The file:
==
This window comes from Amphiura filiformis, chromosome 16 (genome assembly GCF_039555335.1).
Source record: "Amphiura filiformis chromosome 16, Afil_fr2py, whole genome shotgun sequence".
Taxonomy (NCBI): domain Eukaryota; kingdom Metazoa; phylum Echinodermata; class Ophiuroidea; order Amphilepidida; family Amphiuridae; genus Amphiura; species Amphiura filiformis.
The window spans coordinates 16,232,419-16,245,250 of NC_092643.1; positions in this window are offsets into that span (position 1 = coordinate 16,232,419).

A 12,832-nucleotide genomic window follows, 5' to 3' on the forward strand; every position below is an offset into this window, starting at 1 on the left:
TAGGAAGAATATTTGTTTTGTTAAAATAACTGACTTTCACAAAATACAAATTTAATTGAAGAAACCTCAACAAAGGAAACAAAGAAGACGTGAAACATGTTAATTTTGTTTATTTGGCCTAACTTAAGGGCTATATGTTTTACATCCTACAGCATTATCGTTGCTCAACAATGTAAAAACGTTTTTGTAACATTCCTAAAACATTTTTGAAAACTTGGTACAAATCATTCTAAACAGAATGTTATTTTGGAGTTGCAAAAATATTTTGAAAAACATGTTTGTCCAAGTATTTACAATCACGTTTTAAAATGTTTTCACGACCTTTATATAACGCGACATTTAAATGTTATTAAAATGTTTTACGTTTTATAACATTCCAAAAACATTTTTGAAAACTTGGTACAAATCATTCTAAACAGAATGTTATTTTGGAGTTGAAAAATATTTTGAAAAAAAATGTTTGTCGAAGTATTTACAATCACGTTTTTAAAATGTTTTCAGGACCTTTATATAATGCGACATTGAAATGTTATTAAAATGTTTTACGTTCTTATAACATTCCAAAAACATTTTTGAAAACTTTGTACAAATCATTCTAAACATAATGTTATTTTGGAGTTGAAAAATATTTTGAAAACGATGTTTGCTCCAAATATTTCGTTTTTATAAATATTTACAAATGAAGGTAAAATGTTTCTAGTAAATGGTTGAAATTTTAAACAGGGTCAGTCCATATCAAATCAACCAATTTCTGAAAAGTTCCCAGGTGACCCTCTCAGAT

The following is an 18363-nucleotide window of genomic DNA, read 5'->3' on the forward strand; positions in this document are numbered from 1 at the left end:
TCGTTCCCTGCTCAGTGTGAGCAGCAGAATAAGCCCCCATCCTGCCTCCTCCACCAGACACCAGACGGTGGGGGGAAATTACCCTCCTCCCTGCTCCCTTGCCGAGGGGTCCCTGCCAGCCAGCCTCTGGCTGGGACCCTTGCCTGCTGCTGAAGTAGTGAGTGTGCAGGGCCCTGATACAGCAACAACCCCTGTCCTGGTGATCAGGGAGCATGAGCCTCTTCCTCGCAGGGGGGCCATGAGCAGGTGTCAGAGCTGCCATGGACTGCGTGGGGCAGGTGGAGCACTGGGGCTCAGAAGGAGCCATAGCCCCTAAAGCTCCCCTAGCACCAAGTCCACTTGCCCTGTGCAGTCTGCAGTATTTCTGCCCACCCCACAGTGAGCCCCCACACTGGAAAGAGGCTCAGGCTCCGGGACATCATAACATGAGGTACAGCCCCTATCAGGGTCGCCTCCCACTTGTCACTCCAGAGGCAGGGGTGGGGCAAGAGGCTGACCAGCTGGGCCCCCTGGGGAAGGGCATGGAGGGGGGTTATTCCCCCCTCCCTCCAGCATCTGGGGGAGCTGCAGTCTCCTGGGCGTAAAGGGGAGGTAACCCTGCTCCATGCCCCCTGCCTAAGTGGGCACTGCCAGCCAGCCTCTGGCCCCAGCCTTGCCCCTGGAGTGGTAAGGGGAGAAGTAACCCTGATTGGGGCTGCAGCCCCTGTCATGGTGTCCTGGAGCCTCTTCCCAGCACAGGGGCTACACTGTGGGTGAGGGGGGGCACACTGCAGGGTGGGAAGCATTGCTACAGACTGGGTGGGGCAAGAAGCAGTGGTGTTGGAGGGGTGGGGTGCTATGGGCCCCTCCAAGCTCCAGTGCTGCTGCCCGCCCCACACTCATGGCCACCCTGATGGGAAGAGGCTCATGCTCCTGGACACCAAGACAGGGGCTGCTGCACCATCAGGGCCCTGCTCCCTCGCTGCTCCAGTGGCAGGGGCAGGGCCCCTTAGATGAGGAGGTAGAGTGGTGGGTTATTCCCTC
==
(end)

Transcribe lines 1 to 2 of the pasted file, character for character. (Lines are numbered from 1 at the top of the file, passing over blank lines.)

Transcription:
This window comes from Amphiura filiformis, chromosome 16 (genome assembly GCF_039555335.1).
Source record: "Amphiura filiformis chromosome 16, Afil_fr2py, whole genome shotgun sequence".